Or so she’d been told. From her great aunt’s perspective it was merely objectionable, and Prudence couldn’t help but agree. “It’s about time that boy makes this official,” her aunt muttered. Prudence looked up with a start. She’d hardly realized her aunt was still talking until she smacked her gloves against her palm in a sound that seemed to echo through the small carriage. “Pardon me?” Prudence said. “I will have a talk with him and his uncle when they arrive.” It seemed as though Prudence was no longer an active part of this conversation. Young ladies were to be seen and not heard, as her aunt liked to point out. That was always the case when she was speaking to Prudence.

No responses were required or welcome unless they were specifically requested. So she listened quietly now as her great aunt spoke ad nauseum about the insulting way Mr. Benedict had procrastinated on setting a date or formalizing the engagement. “It’s unheard of,” Aunt Eleanor said. “It’s disrespectful.” No, just humiliating. At this point, it was merely humiliating. Eleanor had to realize what was happening here. Mr. Benedict and his family were waiting to see if a better offer came along.

After all, this arrangement had been discussed when they were mere children and the friendship with her parents had been a solid, dependable thing. But now a decade had passed and her parents had as little regard for their friends as they had their daughter, allowing even their longest acquaintances to fall by the wayside as they galavanted around the world like gypsies. While Prudence’s dowry was ample and her connections better than most, she was hardly in a class of her own. There were any number of women who had more to recommend themselves and quite honestly Prudence thought Mr. Benedict would be foolish not to consider his options. A flurry of unease unfurled in her belly at the thought. It was not that she was so very set on this match. After all, she did not even know the man in question. But her aunt was set on it and that was what mattered. For, if this fell through… Well, it wasn’t as though there was a queue forming for unwanted, not terribly well connected, plain looking young ladies, now was there? She shifted as the unpleasant thought was followed by another even more unpleasant sensation.

Fear. It was fear, plain and simple. All this time she’d taken Mr. Benedict’s procrastination as nothing more than a wealthy man’s whim. He was not in a rush to marry, so why rush the engagement? But now… If her great aunt was worried—and she clearly was—then perhaps she ought to be worried, as well. “I should never have sent you to that school,” her aunt continued. “Miss Grayson clearly allowed you to be as lazy as ever.” “She did not—” Her protest died in her throat under her great aunt’s withering glare. Her throat felt choked under the heat of it. She hadn’t been silly enough to defend herself—nothing she said or did would convince Aunt Eleanor that she was anything other than lazy, fat, and ungrateful.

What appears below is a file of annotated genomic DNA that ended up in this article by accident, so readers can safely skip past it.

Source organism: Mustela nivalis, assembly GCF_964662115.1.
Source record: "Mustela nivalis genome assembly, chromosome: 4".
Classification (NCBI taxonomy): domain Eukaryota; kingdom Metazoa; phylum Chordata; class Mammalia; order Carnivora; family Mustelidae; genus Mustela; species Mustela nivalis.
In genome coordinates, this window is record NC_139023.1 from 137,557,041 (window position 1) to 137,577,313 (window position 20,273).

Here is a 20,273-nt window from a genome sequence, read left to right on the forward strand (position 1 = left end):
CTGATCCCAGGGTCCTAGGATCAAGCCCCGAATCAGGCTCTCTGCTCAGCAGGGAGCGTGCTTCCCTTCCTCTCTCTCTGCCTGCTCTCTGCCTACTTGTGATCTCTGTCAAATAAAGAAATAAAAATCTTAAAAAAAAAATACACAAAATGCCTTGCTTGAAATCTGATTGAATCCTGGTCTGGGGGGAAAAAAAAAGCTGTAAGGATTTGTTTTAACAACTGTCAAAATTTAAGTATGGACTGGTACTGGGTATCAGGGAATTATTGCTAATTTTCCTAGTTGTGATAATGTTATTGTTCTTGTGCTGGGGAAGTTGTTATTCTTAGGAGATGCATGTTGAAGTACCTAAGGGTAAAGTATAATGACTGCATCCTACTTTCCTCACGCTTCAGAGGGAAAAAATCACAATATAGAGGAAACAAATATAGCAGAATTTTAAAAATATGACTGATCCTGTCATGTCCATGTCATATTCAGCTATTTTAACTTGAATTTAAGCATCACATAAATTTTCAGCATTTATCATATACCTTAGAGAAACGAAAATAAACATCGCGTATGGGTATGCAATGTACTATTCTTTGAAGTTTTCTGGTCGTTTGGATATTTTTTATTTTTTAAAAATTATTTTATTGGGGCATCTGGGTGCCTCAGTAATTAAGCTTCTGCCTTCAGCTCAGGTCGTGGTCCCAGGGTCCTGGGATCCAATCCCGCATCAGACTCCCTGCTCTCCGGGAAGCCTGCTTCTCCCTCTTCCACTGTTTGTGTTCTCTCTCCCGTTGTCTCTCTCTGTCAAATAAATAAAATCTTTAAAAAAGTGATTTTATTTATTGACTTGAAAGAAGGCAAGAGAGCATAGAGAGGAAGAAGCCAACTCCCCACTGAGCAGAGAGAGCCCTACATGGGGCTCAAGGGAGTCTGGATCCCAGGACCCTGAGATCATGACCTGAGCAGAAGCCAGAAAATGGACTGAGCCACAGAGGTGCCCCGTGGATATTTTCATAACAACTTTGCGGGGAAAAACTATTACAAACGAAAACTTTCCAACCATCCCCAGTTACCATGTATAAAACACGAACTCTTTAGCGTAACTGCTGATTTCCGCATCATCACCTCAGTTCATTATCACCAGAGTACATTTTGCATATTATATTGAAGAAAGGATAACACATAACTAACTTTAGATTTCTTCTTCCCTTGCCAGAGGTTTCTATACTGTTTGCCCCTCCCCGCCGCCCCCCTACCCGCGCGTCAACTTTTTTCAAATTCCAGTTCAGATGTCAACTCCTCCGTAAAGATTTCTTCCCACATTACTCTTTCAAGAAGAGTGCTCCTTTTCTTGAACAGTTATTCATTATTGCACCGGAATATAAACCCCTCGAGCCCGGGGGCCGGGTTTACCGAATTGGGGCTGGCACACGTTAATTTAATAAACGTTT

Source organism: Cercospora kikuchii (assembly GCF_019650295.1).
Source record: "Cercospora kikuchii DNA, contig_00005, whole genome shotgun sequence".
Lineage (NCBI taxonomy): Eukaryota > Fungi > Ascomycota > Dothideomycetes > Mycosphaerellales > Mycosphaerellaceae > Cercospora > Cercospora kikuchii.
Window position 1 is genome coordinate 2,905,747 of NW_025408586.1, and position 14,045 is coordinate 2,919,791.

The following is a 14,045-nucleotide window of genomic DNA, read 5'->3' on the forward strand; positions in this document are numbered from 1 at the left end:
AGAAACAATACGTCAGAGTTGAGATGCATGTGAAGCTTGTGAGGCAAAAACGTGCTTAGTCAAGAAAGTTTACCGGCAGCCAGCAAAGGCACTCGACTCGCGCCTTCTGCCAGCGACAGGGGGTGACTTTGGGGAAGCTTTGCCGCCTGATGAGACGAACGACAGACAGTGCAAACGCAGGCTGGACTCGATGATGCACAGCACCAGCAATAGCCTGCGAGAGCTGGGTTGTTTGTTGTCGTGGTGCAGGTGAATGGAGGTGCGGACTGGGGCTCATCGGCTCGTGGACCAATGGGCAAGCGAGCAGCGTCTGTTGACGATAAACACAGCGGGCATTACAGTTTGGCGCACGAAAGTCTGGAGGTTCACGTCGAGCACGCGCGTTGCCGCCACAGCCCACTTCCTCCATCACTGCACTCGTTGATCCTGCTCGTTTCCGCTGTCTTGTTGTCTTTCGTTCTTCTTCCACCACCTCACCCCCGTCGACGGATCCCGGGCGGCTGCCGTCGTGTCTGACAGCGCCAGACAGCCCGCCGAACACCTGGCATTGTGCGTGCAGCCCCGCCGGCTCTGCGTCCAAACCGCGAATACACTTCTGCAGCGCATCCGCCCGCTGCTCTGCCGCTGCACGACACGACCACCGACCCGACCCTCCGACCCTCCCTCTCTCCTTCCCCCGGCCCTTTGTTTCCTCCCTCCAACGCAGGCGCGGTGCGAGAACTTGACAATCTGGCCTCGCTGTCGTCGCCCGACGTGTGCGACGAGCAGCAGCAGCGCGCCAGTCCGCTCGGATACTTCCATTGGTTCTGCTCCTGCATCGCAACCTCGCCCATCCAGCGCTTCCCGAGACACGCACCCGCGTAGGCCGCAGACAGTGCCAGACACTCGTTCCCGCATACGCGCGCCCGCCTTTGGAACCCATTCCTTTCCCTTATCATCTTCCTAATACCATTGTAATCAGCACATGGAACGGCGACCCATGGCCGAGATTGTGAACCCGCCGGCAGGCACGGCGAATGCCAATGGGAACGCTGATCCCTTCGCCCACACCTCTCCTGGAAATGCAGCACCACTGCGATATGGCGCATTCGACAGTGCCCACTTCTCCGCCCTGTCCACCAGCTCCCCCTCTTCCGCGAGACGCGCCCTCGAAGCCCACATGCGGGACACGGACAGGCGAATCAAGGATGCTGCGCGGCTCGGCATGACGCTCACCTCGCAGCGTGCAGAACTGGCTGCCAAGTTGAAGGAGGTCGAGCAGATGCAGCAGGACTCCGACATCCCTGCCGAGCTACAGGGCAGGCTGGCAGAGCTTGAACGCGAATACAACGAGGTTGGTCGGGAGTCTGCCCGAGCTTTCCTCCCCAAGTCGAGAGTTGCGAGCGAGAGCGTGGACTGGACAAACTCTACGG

But she couldn’t sit by and let Miss Grayson be slandered. Miss Grayson, who’d been so kind to her. Even during those moments when the others merely tolerated her, Miss Grayson had treated her with love and kindness. Almost like a mother. The thought made her lips twitch upwards. Miss Grayson was not even a decade older than her and she had ten times more beauty than Prudence ever could. She hardly fit the role of her mother. An older sister, perhaps. Whatever her role, she ought not to have her name or her school in jeopardy merely because Prudence was a failure at music. “It wasn’t Miss Grayson’s fault that I haven’t mastered music, Aunt,” she forced herself to continue despite the wicked glare.

“We’ll see about that.” Prudence blinked in surprise at the cryptic comment. “What does that mean?” “It means I have taken it upon myself to find you a new tutor. One who has a great reputation for making young ladies such as yourself find the discipline necessary to mastering the pianoforte.” Prudence straightened with alarm. Images of harsh instructors from her past came back to haunt her as well as the sting of their ruler when she failed to perform without error. Which would it be? Or had her aunt found someone even more fearsome for her to learn from? The thought left her winded with a whole new terror that had nothing to do with the spinster life that loomed ahead of her and everything to do with torturous, painful lessons. “Lord Damian comes highly recommended.” “Damian?” she repeated without thinking. “Surely you remember the Marquess of Ainsley’s nephew.

He’s made quite a name for himself as a music tutor among the ton.” Her eyes narrowed on Prudence with scorn. “He will whip you into shape or you and your hopes of marriage are as good as done for.” She blinked once. Then she blinked again. Shock didn’t begin to cover it. Amusement warred with disbelief which battled with incomprehension. Surely she wasn’t talking about the Lord Damian. That man wouldn’t know the word discipline if it slapped him across the knuckles. No, there was only one word that Prudence associated with Damian.

And that word…? Rake.